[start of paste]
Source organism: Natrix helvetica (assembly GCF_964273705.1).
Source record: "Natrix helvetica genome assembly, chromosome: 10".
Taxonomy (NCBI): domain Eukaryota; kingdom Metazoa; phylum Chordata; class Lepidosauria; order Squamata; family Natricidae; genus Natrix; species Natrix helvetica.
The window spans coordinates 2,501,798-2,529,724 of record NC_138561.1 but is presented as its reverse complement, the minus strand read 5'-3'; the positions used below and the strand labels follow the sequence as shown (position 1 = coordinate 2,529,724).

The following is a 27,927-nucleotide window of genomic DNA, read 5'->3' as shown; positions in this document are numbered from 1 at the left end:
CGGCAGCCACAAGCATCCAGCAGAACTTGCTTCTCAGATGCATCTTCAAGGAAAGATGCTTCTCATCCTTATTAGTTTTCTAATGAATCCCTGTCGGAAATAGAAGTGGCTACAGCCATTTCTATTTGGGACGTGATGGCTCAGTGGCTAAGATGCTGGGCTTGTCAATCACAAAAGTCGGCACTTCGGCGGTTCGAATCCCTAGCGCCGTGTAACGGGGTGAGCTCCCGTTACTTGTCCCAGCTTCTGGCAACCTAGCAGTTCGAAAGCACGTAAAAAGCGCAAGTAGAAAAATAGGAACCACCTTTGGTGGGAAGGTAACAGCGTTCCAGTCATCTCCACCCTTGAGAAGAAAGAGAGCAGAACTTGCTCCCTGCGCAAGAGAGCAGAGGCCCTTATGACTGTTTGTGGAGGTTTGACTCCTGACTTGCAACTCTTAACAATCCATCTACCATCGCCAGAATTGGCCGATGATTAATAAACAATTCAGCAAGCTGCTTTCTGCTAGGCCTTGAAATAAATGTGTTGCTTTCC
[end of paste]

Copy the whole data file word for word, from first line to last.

Source organism: Natrix helvetica (assembly GCF_964273705.1).
Source record: "Natrix helvetica genome assembly, chromosome: 10".
Taxonomy (NCBI): domain Eukaryota; kingdom Metazoa; phylum Chordata; class Lepidosauria; order Squamata; family Natricidae; genus Natrix; species Natrix helvetica.
The window spans coordinates 2,501,798-2,529,724 of record NC_138561.1 but is presented as its reverse complement, the minus strand read 5'-3'; the positions used below and the strand labels follow the sequence as shown (position 1 = coordinate 2,529,724).

The following is a 27,927-nucleotide window of genomic DNA, read 5'->3' as shown; positions in this document are numbered from 1 at the left end:
CGGCAGCCACAAGCATCCAGCAGAACTTGCTTCTCAGATGCATCTTCAAGGAAAGATGCTTCTCATCCTTATTAGTTTTCTAATGAATCCCTGTCGGAAATAGAAGTGGCTACAGCCATTTCTATTTGGGACGTGATGGCTCAGTGGCTAAGATGCTGGGCTTGTCAATCACAAAAGTCGGCACTTCGGCGGTTCGAATCCCTAGCGCCGTGTAACGGGGTGAGCTCCCGTTACTTGTCCCAGCTTCTGGCAACCTAGCAGTTCGAAAGCACGTAAAAAGCGCAAGTAGAAAAATAGGAACCACCTTTGGTGGGAAGGTAACAGCGTTCCAGTCATCTCCACCCTTGAGAAGAAAGAGAGCAGAACTTGCTCCCTGCGCAAGAGAGCAGAGGCCCTTATGACTGTTTGTGGAGGTTTGACTCCTGACTTGCAACTCTTAACAATCCATCTACCATCGCCAGAATTGGCCGATGATTAATAAACAATTCAGCAAGCTGCTTTCTGCTAGGCCTTGAAATAAATGTGTTGCTTTCC